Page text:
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Leading a growing business: Great Annual Savings

Suzy Jackson

Created by Suzy Jackson, 24th July 2017


Bradley Groves, chief executive of Great Annual Savings Group, tells us how he’s led the business from startup to employing 140 across the UK.

Started from a small office in South Shields, it was after two years establishing itself that the Great Annual Savings Group – GAS for short – decided that the business was capable of significant growth

GAS gives businesses and their owners the ability to control their running costs. Their cost saving experts help businesses improve their bottom line by assessing expenditure, recommending the best courses of action and renegotiating contracts to generate savings. 

They’ve saved businesses millions of pounds this year across 12 areas of expertise, which include energy procurement, energy management, telecoms, waste management, water and more.

“Growing your business is far from simple,” Bradley says, “but it’s helpful to start from the basics when making this particular choice. Ask yourself whether the market is big enough and whether there is the demand for you to increase your revenue, and make sure you know the demographics of your customer base.” 

He labels those as the fundamentals: “Make sure your concept and business model are watertight first and foremost. Then you can start looking at some more of the intricacies, such as funding and support possibilities, premises, new legal obligations, new departments you’ll need to create, what staff you’ll need to hire and so on. 

“But those are all obstacles you can overcome with a bit of hard work, providing you can answer those all-important first two questions positively.”

In early 2015, they secured external funding to expand more rapidly, moving to larger offices and launching an apprenticeship scheme.

“The larger your business, the more time you’ll have to spend keeping the wheels greased,” Bradley points out. He spends most of his working day speaking with those responsible for different functions, to ensure he knows exactly how each part of the business is performing.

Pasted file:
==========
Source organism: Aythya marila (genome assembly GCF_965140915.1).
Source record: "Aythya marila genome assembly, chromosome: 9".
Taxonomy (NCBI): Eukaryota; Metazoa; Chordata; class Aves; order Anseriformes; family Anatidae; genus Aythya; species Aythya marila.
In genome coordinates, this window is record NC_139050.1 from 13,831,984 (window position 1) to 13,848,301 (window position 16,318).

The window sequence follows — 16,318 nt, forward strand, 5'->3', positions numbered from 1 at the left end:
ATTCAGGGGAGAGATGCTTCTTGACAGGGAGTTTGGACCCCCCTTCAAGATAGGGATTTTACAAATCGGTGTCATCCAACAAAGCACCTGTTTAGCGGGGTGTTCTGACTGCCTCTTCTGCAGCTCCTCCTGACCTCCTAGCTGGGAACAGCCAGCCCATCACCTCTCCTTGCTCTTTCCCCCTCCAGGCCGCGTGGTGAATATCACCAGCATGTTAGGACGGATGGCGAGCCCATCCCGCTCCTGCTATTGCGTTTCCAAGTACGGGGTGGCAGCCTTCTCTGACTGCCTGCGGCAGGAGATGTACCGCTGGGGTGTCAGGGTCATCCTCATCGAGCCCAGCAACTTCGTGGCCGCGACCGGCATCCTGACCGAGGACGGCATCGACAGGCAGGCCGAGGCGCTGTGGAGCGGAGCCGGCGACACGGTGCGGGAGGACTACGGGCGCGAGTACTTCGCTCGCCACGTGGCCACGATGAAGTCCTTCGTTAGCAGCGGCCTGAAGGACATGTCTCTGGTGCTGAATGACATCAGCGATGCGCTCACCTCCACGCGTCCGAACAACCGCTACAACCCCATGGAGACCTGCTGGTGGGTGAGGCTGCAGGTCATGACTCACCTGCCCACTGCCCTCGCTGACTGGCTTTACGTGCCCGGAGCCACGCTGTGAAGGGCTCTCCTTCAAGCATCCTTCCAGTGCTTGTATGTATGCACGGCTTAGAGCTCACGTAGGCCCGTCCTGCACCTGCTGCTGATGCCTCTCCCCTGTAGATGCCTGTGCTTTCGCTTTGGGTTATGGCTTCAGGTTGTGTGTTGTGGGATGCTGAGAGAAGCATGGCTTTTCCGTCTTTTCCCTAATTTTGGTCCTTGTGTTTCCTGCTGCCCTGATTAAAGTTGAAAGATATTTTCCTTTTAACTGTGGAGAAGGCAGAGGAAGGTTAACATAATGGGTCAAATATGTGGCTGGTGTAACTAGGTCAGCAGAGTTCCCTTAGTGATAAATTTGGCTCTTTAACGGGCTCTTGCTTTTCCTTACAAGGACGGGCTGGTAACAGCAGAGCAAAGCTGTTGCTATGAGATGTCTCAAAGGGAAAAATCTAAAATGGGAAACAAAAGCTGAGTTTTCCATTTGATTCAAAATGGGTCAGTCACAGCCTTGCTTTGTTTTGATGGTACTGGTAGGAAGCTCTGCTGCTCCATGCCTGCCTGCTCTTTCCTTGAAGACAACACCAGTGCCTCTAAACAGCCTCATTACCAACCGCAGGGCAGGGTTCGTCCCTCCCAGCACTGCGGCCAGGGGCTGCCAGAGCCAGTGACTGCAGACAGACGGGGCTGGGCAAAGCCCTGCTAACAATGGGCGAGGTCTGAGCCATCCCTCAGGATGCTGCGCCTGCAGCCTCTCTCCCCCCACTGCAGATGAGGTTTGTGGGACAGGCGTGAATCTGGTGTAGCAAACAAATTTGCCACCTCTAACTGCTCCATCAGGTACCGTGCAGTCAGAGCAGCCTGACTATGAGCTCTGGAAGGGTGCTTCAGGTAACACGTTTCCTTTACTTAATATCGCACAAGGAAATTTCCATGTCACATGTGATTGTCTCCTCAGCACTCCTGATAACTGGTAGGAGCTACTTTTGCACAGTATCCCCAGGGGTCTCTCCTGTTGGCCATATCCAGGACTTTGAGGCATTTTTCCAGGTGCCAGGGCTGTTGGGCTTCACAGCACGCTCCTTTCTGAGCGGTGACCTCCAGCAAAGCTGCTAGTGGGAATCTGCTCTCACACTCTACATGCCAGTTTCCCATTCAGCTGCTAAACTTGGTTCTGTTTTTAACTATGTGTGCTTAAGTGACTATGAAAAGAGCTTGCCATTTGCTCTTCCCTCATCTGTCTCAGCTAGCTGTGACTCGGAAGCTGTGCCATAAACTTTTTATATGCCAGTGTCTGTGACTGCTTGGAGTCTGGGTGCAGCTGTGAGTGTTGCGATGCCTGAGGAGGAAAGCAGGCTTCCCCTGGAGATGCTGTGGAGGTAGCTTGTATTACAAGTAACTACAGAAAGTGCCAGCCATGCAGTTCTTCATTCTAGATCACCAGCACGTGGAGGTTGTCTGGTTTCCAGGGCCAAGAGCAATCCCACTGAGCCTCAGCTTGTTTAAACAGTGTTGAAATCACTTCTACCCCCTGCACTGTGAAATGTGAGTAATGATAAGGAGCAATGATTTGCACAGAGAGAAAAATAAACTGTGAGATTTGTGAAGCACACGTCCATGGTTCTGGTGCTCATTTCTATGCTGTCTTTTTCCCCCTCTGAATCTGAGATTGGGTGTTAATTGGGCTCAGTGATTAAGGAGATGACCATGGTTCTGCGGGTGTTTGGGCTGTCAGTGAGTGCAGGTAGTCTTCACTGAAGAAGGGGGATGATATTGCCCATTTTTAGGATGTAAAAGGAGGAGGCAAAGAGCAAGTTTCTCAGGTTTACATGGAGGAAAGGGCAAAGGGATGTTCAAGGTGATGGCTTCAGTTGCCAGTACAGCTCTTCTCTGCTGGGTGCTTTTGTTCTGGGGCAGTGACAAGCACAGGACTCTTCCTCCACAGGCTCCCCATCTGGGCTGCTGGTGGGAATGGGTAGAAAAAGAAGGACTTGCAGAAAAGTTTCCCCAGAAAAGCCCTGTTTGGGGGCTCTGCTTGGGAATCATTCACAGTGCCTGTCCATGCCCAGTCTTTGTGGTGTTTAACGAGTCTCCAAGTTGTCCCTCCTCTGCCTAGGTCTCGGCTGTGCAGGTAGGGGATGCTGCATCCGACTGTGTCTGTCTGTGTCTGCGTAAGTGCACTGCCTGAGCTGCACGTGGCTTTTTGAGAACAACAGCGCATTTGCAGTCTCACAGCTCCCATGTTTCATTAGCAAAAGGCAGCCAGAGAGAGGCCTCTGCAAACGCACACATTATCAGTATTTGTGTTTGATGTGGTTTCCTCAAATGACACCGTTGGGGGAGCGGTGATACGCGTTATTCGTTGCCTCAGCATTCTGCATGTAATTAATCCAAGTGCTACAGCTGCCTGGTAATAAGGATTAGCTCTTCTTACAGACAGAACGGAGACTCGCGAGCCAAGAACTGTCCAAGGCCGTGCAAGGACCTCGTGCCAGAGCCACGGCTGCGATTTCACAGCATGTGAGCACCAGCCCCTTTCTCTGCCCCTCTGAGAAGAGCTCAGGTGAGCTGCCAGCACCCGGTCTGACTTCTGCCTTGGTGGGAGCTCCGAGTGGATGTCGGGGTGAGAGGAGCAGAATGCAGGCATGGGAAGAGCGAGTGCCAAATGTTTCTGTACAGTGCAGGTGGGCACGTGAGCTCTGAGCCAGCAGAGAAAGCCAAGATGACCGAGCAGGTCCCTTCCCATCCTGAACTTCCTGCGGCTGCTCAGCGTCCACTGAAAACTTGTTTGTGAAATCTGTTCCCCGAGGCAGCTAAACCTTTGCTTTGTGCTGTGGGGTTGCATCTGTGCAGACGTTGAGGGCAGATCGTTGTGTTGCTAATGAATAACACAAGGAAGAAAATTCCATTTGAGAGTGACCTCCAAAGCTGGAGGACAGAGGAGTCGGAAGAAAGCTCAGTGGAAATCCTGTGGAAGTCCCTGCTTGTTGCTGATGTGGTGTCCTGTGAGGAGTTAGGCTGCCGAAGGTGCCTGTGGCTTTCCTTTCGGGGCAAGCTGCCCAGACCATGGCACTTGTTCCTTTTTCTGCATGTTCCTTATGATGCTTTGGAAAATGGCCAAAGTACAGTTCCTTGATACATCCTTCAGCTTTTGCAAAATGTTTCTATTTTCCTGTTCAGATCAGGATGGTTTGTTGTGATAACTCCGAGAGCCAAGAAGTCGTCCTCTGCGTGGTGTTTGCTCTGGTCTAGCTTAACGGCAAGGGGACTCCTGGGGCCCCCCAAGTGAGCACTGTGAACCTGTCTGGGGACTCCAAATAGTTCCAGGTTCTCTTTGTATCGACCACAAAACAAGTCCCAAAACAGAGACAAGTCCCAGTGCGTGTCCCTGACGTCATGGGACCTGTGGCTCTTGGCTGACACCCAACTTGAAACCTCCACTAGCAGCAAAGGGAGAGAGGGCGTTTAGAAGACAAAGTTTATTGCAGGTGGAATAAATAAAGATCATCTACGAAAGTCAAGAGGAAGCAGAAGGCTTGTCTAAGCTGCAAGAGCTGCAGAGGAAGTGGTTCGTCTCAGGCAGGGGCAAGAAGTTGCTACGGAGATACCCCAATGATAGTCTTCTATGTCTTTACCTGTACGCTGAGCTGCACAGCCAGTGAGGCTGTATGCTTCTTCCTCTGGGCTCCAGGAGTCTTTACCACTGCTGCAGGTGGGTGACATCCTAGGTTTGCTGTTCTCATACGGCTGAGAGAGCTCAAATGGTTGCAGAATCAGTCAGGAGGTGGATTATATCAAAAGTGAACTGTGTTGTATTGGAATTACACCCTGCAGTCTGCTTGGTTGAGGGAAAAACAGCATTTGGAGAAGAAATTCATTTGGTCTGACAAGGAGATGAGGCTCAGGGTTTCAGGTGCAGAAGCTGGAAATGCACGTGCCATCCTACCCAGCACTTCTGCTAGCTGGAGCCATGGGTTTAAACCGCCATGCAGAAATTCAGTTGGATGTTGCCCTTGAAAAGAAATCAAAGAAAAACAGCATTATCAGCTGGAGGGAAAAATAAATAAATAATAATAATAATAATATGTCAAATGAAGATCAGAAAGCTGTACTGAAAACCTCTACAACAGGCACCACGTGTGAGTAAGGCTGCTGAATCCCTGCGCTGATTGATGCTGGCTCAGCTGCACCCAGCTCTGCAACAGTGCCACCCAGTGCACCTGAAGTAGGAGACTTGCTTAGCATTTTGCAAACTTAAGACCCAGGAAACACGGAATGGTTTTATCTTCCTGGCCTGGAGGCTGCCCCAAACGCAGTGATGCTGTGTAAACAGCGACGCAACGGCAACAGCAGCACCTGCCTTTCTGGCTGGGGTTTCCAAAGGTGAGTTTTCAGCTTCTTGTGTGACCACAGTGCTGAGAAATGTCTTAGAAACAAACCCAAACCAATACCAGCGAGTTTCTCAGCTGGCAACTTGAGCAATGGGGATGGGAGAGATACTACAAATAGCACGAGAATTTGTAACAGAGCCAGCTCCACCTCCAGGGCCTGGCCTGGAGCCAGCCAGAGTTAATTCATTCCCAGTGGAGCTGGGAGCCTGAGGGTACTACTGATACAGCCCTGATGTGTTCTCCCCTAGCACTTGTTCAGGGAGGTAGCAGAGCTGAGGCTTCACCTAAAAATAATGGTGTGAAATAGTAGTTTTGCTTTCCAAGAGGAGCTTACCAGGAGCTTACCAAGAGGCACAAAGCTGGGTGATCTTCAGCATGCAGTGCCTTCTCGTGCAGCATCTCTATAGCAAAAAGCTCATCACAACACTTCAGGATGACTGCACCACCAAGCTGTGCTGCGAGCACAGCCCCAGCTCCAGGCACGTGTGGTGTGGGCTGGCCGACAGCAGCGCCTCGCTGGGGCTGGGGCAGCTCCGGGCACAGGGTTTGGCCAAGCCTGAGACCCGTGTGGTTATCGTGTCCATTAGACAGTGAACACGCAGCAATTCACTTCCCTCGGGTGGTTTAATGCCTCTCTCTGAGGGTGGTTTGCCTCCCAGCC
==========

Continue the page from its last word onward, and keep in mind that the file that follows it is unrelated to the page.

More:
“Your ability to make fast and effective decisions should already be honed as a business owner,” he continues, “but it goes into overdrive when you introduce more staff, more customers and more complexity.

“It’s not easy to maintain control when you reach a certain size, so it’s imperative to have a team of people you can trust to deliver instructions and take initiative themselves as leaders. 

The 100th employee arrived in January 2016, their 1000th customer just a month later, and now they’re servicing clients outside of the UK as they continue their push to be the best at everything they do – racking up awards and accreditations as they go.

So how does your own leadership style have to change to accommodate the changing needs of a growing business? You must be able to let go. “Not every problem can come to you anymore. Communication on a large scale is key – you’ll need to be able to communicate your goals and your purpose to all your staff, to maintain the agility and clarity you enjoy as a smaller business.

“Trust is the main thing.  Your senior team must be competent and respected in their area of expertise.  You should be able to direct them and relax, knowing they’ll come up with the goods. 

“They must be empowered to make the changes they see fit and lead their own staff effectively.”

What would Bradley say to other businesses looking to emulate what GAS has achieved, and is still achieving?

“There’ll be challenges on the horizon that you’ve never even considered and there’ll always be something to catch you off guard, which is why you’ll need an agile and effective team in place to deal with any eventual outcome,” he asserts. 

“Make the most of your growth, too. Some good media coverage can help you attract top talent to fill your new positions with quality and inject fresh ideas as you branch out. 

He points out that you shouldn’t be afraid to promote from within. “Someone who is already bought-in to your purpose can hit the ground running faster than an external candidate, providing they have the skills.  

“Obviously, making this leap is a brave decision, so the same type of single-minded confidence and clarity that you used to get your business off the ground will be required again as you grow. 

“Finally, don’t be afraid to listen to others –good business advice from people who have been there and done it is priceless.  Do some quality networking and make some good friends – they could prove invaluable as you grow.”

Need help with your own plans to scale up? Have a look at our article about planning for growth, or try the mentoring for growth programme.

Suzy Jackson

Created by Suzy Jackson, 2 years ago, [last edited 2 years ago]

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